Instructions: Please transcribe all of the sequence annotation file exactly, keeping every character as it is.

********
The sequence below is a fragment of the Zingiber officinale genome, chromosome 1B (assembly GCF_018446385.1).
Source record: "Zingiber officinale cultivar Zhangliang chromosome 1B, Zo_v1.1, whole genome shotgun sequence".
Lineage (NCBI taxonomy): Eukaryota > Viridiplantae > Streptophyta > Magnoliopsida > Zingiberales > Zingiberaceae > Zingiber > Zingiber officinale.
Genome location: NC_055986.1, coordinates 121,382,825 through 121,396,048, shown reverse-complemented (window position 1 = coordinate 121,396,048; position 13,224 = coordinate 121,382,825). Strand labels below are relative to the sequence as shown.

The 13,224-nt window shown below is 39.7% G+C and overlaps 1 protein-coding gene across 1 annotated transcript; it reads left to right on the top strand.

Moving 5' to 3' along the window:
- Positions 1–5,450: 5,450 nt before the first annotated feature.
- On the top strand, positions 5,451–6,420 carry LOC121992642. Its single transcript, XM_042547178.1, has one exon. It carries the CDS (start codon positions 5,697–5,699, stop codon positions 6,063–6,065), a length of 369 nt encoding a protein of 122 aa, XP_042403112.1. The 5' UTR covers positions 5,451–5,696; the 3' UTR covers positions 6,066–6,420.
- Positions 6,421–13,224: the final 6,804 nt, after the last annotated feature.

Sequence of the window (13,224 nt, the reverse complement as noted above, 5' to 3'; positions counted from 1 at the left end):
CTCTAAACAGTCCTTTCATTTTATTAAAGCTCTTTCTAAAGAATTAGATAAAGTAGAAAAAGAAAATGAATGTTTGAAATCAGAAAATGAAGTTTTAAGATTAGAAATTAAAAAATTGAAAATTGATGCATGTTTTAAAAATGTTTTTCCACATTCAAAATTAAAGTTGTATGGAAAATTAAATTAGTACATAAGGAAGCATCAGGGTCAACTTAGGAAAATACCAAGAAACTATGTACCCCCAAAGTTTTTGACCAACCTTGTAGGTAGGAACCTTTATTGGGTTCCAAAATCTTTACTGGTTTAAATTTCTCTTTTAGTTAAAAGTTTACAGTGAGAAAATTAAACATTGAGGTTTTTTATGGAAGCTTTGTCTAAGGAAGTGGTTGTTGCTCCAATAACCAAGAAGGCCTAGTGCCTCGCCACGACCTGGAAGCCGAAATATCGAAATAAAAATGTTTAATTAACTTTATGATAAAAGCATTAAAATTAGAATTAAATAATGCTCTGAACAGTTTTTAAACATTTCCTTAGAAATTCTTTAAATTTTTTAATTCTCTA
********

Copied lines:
The sequence below is a fragment of the Zingiber officinale genome, chromosome 1B (assembly GCF_018446385.1).
Source record: "Zingiber officinale cultivar Zhangliang chromosome 1B, Zo_v1.1, whole genome shotgun sequence".
Lineage (NCBI taxonomy): Eukaryota > Viridiplantae > Streptophyta > Magnoliopsida > Zingiberales > Zingiberaceae > Zingiber > Zingiber officinale.
Genome location: NC_055986.1, coordinates 121,382,825 through 121,396,048, shown reverse-complemented (window position 1 = coordinate 121,396,048; position 13,224 = coordinate 121,382,825). Strand labels below are relative to the sequence as shown.

The 13,224-nt window shown below is 39.7% G+C and overlaps 1 protein-coding gene across 1 annotated transcript; it reads left to right on the top strand.

Moving 5' to 3' along the window:
- Positions 1–5,450: 5,450 nt before the first annotated feature.
- On the top strand, positions 5,451–6,420 carry LOC121992642. Its single transcript, XM_042547178.1, has one exon. It carries the CDS (start codon positions 5,697–5,699, stop codon positions 6,063–6,065), a length of 369 nt encoding a protein of 122 aa, XP_042403112.1. The 5' UTR covers positions 5,451–5,696; the 3' UTR covers positions 6,066–6,420.
- Positions 6,421–13,224: the final 6,804 nt, after the last annotated feature.

Sequence of the window (13,224 nt, the reverse complement as noted above, 5' to 3'; positions counted from 1 at the left end):
CTCTAAACAGTCCTTTCATTTTATTAAAGCTCTTTCTAAAGAATTAGATAAAGTAGAAAAAGAAAATGAATGTTTGAAATCAGAAAATGAAGTTTTAAGATTAGAAATTAAAAAATTGAAAATTGATGCATGTTTTAAAAATGTTTTTCCACATTCAAAATTAAAGTTGTATGGAAAATTAAATTAGTACATAAGGAAGCATCAGGGTCAACTTAGGAAAATACCAAGAAACTATGTACCCCCAAAGTTTTTGACCAACCTTGTAGGTAGGAACCTTTATTGGGTTCCAAAATCTTTACTGGTTTAAATTTCTCTTTTAGTTAAAAGTTTACAGTGAGAAAATTAAACATTGAGGTTTTTTATGGAAGCTTTGTCTAAGGAAGTGGTTGTTGCTCCAATAACCAAGAAGGCCTAGTGCCTCGCCACGACCTGGAAGCCGAAATATCGAAATAAAAATGTTTAATTAACTTTATGATAAAAGCATTAAAATTAGAATTAAATAATGCTCTGAACAGTTTTTAAACATTTCCTTAGAAATTCTTTAAATTTTTTAATTCTCTA